Chestnut for Kidney Health

By Vicky Chan of NourishU

According to TCM, winter is the season for promoting kidney health. Kidneys have astringent and active storage functions which help in preserving energy. In winter, our body is also designed to better absorb rich and nutritional foods to stay warm and healthy. For people who have a cold constitution with cold hands and feet, weak kidney health with frequent urination, cold and stiff body and constant pain in their lower back and ankles, winter is the best time to correct these health problems as it is when the body is most responsive to nutritional treatment. Winter food should be eaten with less salt to reduce work burden on the kidneys. Elderly people in particular should take winter/kidney tonics which can greatly improve their body constitution and promote better resistance to illness.

Winter/kidney tonics include superior warming herbs, fatty and meaty foods. Warming herbs such as dang shen, ginseng, astragalus, reishi mushroom, longan fruit and deer horn are most popular for promoting yang energy. Warming foods include chive, chicken, mutton, shrimp, ginger, garlic, walnut, mushroom, chestnut, mustard, vinegar, wine, gingko, red pepper and spring onion.

Chestnut for Kidney Health : Chinese Medicine Living

Chestnut is plentiful in winter and is best for making hearty soups and stews. Chestnut is warm in nature, sweet in taste and acts on the spleen, stomach and kidney. The following is my favourite winter recipe with chestnut which is very delicious but needs some work for preparing the chestnuts. It is well worth the effort!

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Pork Ribs, Shiitake Mushroom
and Chestnut Stew

Therapeutic Effects

  • Strengthens spleen
  • tonifies kidney
  • strengthens tendons
  • promotes blood circulation and stops bleeding
  • cures asthma, cough, back pain and diarrhea
  • promotes weight loss
  • protects the heart
  • lowers blood pressure and cholesterol
  • combats cancer

 

Chestnut for Liver : Chinese Medicine Living

Ingredients

(3 to 4 servings)

  • Chestnuts – about 20
  • Pork ribs or chicken pieces – about 400gm
  • Dried shiitake mushrooms – 6 to 8
  • Carrot – one
  • Minced ginger – 2 spoonfuls
  • Minced garlic – 2 spoonfuls
  • Spring Onion – 3 pieces
  • Dark soy sauce – 3 spoonfuls
  • Light soy sauce – 3 spoonfuls
  • Sugar – 2 spoonfuls
  • Sesame oil – one spoonful
  • Cooking oil – about 3 spoonfuls
  • Cooking wine – 2 spoonfuls
  • Potato starch – one spoonful

Directions

  1. Prepare chestnuts ahead of time by cutting a few crosses on the outer shell by using scissors. Then put chestnuts in a toaster oven (a few at a time) to bake on medium heat for about 10 minutes. Use a small knife to remove the shell and membrane together while still hot (please wear gloves!). The alternative method is to remove the hard shell first with a small knife, then put chestnuts with membrane in boiling water to cook for about 8 minutes. Strain and remove membrane while warm.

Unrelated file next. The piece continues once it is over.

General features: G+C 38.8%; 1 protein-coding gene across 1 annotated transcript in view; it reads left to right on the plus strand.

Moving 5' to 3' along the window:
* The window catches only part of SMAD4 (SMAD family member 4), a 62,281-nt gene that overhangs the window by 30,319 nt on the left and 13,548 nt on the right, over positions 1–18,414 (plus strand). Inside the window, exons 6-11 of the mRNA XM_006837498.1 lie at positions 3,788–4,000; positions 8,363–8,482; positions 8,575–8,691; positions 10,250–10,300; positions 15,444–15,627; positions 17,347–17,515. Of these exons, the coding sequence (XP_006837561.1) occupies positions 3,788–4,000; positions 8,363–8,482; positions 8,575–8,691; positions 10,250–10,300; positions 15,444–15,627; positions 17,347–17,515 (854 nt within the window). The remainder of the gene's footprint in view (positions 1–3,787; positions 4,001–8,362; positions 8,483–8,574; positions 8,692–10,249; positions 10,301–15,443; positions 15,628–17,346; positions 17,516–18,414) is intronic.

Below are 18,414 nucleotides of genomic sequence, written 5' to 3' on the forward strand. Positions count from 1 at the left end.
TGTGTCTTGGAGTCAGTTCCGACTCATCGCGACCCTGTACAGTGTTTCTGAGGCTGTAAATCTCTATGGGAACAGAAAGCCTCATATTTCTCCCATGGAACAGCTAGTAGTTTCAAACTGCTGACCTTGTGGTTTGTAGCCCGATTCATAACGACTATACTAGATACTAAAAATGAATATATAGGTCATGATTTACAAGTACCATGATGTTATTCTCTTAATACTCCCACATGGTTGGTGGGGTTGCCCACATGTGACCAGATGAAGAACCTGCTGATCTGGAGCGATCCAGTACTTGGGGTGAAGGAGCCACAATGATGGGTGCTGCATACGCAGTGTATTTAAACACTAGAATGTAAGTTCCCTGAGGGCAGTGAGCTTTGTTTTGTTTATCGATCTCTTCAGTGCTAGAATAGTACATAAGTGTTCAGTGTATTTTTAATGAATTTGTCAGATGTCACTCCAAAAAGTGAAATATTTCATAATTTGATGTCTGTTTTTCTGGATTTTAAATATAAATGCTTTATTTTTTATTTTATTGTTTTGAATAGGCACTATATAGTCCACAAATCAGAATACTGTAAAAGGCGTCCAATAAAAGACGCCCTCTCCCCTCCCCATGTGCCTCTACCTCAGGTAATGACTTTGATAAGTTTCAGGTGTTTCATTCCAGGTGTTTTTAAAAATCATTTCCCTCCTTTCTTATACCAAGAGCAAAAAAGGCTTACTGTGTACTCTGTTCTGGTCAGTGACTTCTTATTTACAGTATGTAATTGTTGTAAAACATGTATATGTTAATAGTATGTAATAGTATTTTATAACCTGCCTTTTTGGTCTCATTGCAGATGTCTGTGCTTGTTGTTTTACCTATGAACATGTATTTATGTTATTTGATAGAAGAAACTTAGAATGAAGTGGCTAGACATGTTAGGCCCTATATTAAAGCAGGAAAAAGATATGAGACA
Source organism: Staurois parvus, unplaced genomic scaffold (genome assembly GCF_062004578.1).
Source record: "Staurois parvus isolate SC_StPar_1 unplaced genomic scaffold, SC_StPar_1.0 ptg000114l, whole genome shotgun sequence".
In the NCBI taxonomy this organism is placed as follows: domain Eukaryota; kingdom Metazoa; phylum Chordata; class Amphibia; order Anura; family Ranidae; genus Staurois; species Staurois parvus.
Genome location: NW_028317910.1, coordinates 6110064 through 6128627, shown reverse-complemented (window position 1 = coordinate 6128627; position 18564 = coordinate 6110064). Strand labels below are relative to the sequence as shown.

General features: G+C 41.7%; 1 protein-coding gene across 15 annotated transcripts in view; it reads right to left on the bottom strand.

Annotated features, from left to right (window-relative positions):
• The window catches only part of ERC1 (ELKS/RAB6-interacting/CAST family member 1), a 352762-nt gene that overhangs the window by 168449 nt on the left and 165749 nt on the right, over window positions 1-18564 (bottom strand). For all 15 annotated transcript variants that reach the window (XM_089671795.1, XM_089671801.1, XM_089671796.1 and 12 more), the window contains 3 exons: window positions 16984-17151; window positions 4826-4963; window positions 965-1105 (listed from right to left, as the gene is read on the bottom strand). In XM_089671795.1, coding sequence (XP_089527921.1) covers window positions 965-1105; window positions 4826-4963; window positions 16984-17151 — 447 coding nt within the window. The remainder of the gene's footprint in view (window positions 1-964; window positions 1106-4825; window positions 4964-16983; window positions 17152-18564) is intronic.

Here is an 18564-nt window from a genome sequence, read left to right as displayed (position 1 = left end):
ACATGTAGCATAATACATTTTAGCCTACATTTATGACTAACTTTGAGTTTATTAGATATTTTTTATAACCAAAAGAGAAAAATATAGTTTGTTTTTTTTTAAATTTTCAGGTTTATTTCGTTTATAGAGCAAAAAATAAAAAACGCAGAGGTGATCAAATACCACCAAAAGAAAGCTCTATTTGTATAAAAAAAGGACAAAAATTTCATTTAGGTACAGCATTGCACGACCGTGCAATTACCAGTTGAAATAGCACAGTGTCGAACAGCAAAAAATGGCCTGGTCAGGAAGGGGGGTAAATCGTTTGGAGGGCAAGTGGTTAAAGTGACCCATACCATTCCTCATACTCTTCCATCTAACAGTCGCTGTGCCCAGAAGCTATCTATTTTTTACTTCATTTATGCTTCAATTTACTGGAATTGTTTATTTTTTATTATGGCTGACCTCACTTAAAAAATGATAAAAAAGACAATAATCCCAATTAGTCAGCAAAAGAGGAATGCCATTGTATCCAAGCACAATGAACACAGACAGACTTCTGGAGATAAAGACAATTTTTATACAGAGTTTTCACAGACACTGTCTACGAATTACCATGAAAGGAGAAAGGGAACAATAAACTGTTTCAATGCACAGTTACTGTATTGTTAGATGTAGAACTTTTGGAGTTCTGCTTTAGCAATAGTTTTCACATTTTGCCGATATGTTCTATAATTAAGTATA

2. Soak mushrooms for 30 minutes or until soft, rinse and slice into halves. Peel carrot and cut into pieces.
  3. Wash ribs/chicken pieces. Put them in boiling water to cook for a few minutes to remove foam and fat. Retrieve, rinse and strain.
  4. Warm one spoonful of oil in a skillet. Put chestnuts in, stir to brown for a few minutes (so chestnuts will not be so easily disintegrated when cooked), remove and put aside.
  5. Add one spoonful of oil to the skillet, put in half of the ginger and garlic to stir briefly and put in the mushrooms. Stir, add one spoonful of sugar to mix well and follow by one spoonful of cooking wine and half a cup of water. Cook for a couple of minutes and put aside.
  6. Add one spoonful of oil to the skillet, put in remaining ginger and garlic and ribs/chicken to stir for a couple of minutes. Add in remaining sugar, cooking wine and stir for a couple of minutes more and then add mushrooms, carrot and enough water just to cover everything. Add soy sauce, bring to a slow boil, cover with lid and simmer for about 30 minutes. Add chestnuts and simmer for another 15 to 20 minutes to just a little sauce is left. Add water if necessary.
  7. When the meat and chestnuts are cooked to the desired softness, add salt to taste if necessary. Wash and cut spring onion into sections and add to the cooking. Mix potato starch with 2 spoonfuls of water and sesame oil, add to the cooking and cook for another minute and serve.

 

Chestnut Recipe for Kidney : Chinese Medicine Living

USAGE

Serve with rice. No restrictions.